I shouldn’t have to tell you why exposure is so important. For most it’s just an ego boost. For professionals such as myself, it drives our business. Facebook is a marketing tool, and the company knows this. Facebook throttles our views hoping we’ll give in and pay them money to broaden exposure to a wider audience. To reach the equivalent of my full page audience, I’d have to pay at least $10 per post… unless I hit the jackpot and post an image that elicits a huge response.
Ignoring the nuances and frustrations of obtaining better exposure, there’s one important thing I have learned in this age of quantitative popularity: which subjects appeal to a broader audience.
In my case it’s not too difficult to figure out which terms or keywords resonate with those that follow my work. Yellowstone (the most common shared interest and how most people find my photos) is a good place to start… and then drill down from there: bears, cubs, moose, wolves… If I ever get a picture of a grizzly bear sow with two cubs riding a moose while fleeing a pack of wolves in the Lamar Valley, I know I’ll never take a more popular image.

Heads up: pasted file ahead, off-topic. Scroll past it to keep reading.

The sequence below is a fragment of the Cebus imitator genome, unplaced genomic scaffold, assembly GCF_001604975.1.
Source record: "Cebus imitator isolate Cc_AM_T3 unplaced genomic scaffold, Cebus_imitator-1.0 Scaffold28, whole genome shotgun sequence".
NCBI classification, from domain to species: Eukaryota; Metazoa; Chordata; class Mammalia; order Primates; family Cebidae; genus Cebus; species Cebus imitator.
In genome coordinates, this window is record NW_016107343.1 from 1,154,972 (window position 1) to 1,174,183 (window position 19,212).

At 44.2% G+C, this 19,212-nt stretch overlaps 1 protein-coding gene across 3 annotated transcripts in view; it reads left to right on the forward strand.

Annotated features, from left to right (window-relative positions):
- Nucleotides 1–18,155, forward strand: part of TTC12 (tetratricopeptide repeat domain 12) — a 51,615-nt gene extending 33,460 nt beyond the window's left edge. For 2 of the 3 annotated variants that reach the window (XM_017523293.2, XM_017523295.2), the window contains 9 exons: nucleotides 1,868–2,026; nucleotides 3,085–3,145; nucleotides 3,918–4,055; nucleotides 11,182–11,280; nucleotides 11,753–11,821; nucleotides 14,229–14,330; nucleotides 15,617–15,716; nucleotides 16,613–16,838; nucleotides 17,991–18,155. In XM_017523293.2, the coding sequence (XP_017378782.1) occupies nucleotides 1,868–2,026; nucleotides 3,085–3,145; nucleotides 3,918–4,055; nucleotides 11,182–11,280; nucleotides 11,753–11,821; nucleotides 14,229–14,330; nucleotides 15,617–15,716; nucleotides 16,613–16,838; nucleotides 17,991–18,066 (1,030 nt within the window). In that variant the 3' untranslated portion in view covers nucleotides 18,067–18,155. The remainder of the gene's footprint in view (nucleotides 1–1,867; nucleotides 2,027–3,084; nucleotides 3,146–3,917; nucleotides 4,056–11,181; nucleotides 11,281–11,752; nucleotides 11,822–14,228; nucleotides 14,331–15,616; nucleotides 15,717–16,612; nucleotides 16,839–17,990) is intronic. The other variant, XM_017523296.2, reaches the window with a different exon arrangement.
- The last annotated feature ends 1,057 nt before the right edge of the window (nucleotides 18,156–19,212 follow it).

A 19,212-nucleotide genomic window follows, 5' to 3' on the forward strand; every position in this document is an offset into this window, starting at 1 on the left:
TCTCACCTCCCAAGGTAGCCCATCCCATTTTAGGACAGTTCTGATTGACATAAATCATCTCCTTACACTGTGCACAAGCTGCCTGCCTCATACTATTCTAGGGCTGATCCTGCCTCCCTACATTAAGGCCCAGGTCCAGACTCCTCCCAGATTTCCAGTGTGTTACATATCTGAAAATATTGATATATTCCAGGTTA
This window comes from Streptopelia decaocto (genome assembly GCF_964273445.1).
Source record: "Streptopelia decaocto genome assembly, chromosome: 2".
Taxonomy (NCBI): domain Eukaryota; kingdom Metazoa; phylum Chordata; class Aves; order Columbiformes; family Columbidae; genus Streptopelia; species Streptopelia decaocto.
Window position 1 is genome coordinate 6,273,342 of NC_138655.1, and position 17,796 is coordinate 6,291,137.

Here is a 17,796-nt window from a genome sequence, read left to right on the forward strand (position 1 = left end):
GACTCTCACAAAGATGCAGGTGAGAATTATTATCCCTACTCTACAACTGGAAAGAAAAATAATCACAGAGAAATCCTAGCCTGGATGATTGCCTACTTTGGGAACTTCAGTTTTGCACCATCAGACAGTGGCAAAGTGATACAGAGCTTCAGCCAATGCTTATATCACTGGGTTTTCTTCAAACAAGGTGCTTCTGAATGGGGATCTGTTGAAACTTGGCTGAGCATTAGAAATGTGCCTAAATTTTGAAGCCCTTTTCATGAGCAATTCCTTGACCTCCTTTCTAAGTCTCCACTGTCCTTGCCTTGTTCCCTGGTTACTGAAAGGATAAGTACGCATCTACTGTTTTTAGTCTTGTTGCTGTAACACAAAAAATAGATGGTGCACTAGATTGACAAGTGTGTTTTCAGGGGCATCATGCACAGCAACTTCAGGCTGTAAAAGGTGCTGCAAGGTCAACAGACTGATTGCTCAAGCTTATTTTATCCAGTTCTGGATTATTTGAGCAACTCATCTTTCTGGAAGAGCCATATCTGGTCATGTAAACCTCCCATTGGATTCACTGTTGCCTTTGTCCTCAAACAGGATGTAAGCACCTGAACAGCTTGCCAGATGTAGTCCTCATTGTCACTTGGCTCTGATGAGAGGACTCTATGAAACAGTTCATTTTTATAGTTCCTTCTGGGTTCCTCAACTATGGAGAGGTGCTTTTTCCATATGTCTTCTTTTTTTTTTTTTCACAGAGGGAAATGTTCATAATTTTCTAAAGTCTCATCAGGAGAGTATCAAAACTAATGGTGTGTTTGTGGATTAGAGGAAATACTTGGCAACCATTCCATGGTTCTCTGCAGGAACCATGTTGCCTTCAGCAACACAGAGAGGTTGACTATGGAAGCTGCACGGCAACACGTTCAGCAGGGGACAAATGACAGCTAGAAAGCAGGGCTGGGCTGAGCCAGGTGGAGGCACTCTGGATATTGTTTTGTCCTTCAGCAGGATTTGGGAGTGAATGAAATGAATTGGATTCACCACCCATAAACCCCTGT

My problem, of course, is that I like so much more than bears and wolves and moose. And Yellowstone, for that matter. I’ve never made it a secret that my favorite destinations are those that present a wide variety of wildlife. It’s one reason Yellowstone is so great, but it’s also what makes Costa Rica, Africa, South America, etc. wonderful as well. So I could just cater to the audience and post nothing but bears and the other popular stuff. But I prefer to mix it up. It’s important to show folks what else is out there. And that means I will often share images of less popular subjects.